Oh to be Apple (AAPL CEO Tim Cook.

He's 6-foot-3 and in great physical shape, is a rock-solid public speaker armed with CEO-type inspirational messages, and he has the ability to get anyone on the phone almost on command. Also, Apple's stock is a long-time holding in Jim Cramer's Action Alerts PLUS member club (selection here doesn't come easily), and, Cook, of course, leads one of the most successful companies on the planet. Not bad.

On Friday, Cook earned a cool 560,000 shares of Apple valued at about $120 million. Recall that Cook was given the restricted stock award when he assumed the CEO position from Steve Jobs in 2011. Cook then sold off a slug worth about $58 million. 

One can easily debate whether a CEO deserves this type of payday, but the bottom line is that Cook has earned the reward by keeping Apple focused on Jobs' mission (which has helped him hit the award's targets).

Investors must now closely watch what Cook does with his remaining Apple holdings (878,425, according to Bloomberg data). He could seek to further diversify his personal portfolio and sell the stock in steady chunks. Doing so, though, may send a negative signal to the market on a peak in the Apple story.

Hey, sometimes it's tough being the person at the top.  

Data Dump

This time of the year (Wall Street's slow season) is a good time to reflect on your investing life. Are you positioned correctly for the September trading rush? Do your investment theses on companies and the markets still hold true? These are but a few questions to ponder.

Jefferies chief markets strategist Sean Darby offered up several added things to think about.

"It should be pointed out that this is the first time in over 50 years in which the U.S. is both raising short rates and also running down its balance sheet," Darby said. The market has ignored this risk, but it will probably swing back into focus before year-end as a negative to stocks. In this case, any "hot" reads on inflation could hit the market.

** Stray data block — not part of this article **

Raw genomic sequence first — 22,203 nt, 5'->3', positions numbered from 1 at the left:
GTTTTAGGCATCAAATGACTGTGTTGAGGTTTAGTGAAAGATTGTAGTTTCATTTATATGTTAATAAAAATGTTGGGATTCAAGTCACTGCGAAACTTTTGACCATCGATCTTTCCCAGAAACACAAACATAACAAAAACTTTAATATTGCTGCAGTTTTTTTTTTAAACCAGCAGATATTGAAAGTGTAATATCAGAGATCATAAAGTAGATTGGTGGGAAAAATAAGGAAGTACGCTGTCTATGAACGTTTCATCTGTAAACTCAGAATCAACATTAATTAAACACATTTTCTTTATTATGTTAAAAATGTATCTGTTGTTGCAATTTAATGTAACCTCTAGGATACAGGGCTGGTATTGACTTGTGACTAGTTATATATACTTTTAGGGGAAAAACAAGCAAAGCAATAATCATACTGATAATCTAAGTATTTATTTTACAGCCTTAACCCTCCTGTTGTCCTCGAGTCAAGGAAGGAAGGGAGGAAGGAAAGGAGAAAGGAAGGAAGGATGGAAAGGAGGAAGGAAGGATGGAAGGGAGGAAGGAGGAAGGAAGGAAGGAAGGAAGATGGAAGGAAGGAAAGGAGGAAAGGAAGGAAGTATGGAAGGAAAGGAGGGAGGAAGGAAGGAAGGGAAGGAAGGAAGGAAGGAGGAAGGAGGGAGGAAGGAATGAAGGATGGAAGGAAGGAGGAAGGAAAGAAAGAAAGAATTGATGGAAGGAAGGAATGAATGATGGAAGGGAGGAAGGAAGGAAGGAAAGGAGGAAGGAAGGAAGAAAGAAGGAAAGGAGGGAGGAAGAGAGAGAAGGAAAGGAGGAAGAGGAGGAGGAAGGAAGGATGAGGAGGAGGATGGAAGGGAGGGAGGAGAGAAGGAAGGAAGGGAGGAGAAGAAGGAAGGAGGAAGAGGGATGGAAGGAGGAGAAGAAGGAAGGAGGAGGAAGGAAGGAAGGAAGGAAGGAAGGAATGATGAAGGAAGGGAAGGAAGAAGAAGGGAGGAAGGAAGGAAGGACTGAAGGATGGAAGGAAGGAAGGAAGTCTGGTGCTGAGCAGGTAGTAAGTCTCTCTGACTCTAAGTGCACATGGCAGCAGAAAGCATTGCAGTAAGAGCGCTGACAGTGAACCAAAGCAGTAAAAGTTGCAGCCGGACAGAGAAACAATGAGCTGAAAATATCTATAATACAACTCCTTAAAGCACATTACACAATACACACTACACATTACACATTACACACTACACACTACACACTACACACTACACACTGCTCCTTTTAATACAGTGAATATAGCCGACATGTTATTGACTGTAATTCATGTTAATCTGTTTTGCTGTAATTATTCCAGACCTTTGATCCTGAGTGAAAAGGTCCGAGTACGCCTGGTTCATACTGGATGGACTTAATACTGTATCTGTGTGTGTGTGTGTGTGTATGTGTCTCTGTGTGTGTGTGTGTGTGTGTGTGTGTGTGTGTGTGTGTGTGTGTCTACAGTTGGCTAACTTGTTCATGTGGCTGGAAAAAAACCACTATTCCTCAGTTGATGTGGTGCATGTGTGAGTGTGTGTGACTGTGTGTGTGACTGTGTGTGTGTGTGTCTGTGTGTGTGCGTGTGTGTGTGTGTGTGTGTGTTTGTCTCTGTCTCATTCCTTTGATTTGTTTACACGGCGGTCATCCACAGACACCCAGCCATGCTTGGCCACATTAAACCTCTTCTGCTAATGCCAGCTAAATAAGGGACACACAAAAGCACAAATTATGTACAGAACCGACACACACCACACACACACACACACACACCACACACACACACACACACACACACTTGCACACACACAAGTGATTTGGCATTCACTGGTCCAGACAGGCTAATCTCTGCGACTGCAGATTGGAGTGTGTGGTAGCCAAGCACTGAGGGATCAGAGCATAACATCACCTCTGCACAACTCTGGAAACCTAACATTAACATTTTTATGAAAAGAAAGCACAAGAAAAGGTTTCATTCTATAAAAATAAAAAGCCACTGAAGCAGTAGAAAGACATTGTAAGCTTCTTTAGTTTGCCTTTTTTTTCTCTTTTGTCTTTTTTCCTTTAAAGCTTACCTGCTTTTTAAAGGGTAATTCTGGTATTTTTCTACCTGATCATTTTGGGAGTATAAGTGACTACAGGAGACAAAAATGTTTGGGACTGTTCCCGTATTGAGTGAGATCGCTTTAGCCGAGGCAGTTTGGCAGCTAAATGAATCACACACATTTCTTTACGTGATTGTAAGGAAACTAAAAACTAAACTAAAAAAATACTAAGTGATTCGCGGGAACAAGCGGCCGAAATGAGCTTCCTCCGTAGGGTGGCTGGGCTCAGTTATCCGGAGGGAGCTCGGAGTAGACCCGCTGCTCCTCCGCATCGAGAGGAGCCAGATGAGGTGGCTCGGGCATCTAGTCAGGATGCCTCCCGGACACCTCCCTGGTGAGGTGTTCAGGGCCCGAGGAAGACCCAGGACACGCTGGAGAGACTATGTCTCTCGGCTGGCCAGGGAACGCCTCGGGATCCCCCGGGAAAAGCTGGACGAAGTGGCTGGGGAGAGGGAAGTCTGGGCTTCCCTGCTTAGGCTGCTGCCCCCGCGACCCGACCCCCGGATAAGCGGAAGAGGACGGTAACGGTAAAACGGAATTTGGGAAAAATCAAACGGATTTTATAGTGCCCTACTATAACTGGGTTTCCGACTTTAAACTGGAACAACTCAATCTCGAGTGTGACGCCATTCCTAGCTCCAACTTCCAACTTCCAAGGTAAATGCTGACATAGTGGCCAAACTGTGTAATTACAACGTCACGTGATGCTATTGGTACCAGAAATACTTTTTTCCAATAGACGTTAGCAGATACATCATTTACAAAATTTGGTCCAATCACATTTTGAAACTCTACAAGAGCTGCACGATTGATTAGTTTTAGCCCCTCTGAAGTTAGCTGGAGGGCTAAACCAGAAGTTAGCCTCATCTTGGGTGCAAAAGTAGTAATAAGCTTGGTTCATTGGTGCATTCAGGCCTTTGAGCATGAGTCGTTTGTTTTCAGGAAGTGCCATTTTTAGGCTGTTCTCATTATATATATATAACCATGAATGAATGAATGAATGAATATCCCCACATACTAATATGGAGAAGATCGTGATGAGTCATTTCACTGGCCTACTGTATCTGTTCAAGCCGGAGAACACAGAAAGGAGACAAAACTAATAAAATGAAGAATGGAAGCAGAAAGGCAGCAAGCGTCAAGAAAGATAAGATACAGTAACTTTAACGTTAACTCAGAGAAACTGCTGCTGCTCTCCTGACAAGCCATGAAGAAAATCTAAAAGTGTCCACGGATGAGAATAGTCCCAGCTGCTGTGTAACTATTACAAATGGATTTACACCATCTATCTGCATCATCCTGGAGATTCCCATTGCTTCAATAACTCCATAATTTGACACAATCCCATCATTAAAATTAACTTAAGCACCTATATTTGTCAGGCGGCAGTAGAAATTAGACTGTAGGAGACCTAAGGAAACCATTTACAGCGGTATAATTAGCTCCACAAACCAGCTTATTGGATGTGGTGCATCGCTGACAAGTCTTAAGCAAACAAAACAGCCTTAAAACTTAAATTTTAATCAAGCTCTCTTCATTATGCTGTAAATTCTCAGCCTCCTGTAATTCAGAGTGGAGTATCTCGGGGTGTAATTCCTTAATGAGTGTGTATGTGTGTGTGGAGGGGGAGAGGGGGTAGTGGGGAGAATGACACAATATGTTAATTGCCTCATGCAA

Darby shared two courses of action to those seeking to get a little defensive here: "Investors not wishing to take a strong view on macro should 1) buy U.S. gold miners. On the previous three occasions when the gold short was close to the current position return the NYSE ARCA gold miners index returned 42% on average six months hence; (2). Don't short the S&P 500 . When the second highest Treasury short position reversed (January 2017), the S&P 500 returned 7% six months hence."

Around TheStreet

Do this long enough, you see a lot of things. The response to cannabis play Tilray's (TLRY earnings after the close on Tuesday offered up yet another learning lesson for investors. The company smoked analysts' estimates on sales by $700,000 but its loss per share came in wider than estimates. Even backing out a one-time charge, the bottom line would have been mixed vs. estimates at best.

Yet, Tilray shares surged 20%, and that's despite the stock going up in a straight line since the successful initial public offering in July.

The lesson to average investors: Respect the belief of influential insiders. Tilray's CEO Brendan Kennedy pointed out to me in July that 70% of the company's investor base is in the U.S. and are mostly first-time cannabis investors. If these investors believed in the vision during the roadshow, and knew the losses were coming, it's unlikely the second-quarter earnings report would be a shock.

Yours truly and @KatherineRoss debated the bull vs. bear case on Tilray in this video. Give it a watch.

One more watch from my interview with 115-year-axle maker Dana (DAN . CEO Jim Kamsickas hinted the company could (or has) raise prices to combat rising costs for steel, aluminum and other commodities. The reason for the increases? Primarily the U.S. trade global trade war.

Straightforward wisdom on the market right now from TheStreet's founder @JimCramer in his latest Real Money piece: "You need a reason to sell. There has to be some sort of imperative to do so." The inevitable reason people may find to lighten the load on stocks in early September: valuations on the hottest stocks in the market.

@JacobSonenshine hopped on the phone with DuPont spinoff Chemours Co (CC . "The company is firing on all cylinders," Chemours Chief Financial Officer Mark Newman told TheStreet. "The biggest single difference is the level of focus on execution and essentially getting the most out of our portfolio of businesses." The stock has more than doubled from the point of the July 2015 spinoff. 

Interested in cannabis investing? You won't want to miss the 'Green Market Summit on the Economics of Cannabis' on Sept. 14. Quickly register here.